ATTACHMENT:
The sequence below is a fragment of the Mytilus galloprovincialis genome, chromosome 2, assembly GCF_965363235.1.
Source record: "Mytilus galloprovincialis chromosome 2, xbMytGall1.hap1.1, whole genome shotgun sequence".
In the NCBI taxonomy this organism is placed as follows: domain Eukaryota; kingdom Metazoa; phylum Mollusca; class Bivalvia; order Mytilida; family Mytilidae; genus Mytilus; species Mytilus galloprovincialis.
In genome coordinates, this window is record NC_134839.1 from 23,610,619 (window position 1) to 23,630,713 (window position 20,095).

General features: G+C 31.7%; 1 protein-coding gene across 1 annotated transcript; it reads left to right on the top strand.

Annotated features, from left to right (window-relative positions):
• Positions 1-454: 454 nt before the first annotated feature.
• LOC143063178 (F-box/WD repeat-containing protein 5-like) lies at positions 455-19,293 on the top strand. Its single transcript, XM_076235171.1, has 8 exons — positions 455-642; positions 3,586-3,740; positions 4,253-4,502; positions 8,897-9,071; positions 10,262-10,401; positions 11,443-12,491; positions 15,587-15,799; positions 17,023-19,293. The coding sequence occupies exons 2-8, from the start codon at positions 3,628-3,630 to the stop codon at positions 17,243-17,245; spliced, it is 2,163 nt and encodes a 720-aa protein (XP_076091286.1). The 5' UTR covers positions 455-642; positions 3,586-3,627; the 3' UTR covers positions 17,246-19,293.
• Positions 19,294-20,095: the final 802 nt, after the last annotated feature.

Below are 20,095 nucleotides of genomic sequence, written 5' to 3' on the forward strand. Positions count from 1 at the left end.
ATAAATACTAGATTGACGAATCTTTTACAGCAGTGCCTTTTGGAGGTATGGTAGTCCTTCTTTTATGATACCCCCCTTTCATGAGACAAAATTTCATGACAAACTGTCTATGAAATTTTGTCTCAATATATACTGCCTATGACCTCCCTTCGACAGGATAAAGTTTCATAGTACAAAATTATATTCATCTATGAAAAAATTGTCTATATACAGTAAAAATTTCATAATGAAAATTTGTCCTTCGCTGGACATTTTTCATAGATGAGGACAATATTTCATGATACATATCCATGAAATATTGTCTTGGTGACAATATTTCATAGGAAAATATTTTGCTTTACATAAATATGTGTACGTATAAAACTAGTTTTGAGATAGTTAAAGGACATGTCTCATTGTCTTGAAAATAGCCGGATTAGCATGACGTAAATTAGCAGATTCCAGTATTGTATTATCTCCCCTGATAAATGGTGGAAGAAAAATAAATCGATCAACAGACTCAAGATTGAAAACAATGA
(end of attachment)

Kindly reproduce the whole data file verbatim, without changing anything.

The sequence below is a fragment of the Mytilus galloprovincialis genome, chromosome 2, assembly GCF_965363235.1.
Source record: "Mytilus galloprovincialis chromosome 2, xbMytGall1.hap1.1, whole genome shotgun sequence".
In the NCBI taxonomy this organism is placed as follows: domain Eukaryota; kingdom Metazoa; phylum Mollusca; class Bivalvia; order Mytilida; family Mytilidae; genus Mytilus; species Mytilus galloprovincialis.
In genome coordinates, this window is record NC_134839.1 from 23,610,619 (window position 1) to 23,630,713 (window position 20,095).

General features: G+C 31.7%; 1 protein-coding gene across 1 annotated transcript; it reads left to right on the top strand.

Annotated features, from left to right (window-relative positions):
• Positions 1-454: 454 nt before the first annotated feature.
• LOC143063178 (F-box/WD repeat-containing protein 5-like) lies at positions 455-19,293 on the top strand. Its single transcript, XM_076235171.1, has 8 exons — positions 455-642; positions 3,586-3,740; positions 4,253-4,502; positions 8,897-9,071; positions 10,262-10,401; positions 11,443-12,491; positions 15,587-15,799; positions 17,023-19,293. The coding sequence occupies exons 2-8, from the start codon at positions 3,628-3,630 to the stop codon at positions 17,243-17,245; spliced, it is 2,163 nt and encodes a 720-aa protein (XP_076091286.1). The 5' UTR covers positions 455-642; positions 3,586-3,627; the 3' UTR covers positions 17,246-19,293.
• Positions 19,294-20,095: the final 802 nt, after the last annotated feature.

Below are 20,095 nucleotides of genomic sequence, written 5' to 3' on the forward strand. Positions count from 1 at the left end.
ATAAATACTAGATTGACGAATCTTTTACAGCAGTGCCTTTTGGAGGTATGGTAGTCCTTCTTTTATGATACCCCCCTTTCATGAGACAAAATTTCATGACAAACTGTCTATGAAATTTTGTCTCAATATATACTGCCTATGACCTCCCTTCGACAGGATAAAGTTTCATAGTACAAAATTATATTCATCTATGAAAAAATTGTCTATATACAGTAAAAATTTCATAATGAAAATTTGTCCTTCGCTGGACATTTTTCATAGATGAGGACAATATTTCATGATACATATCCATGAAATATTGTCTTGGTGACAATATTTCATAGGAAAATATTTTGCTTTACATAAATATGTGTACGTATAAAACTAGTTTTGAGATAGTTAAAGGACATGTCTCATTGTCTTGAAAATAGCCGGATTAGCATGACGTAAATTAGCAGATTCCAGTATTGTATTATCTCCCCTGATAAATGGTGGAAGAAAAATAAATCGATCAACAGACTCAAGATTGAAAACAATGA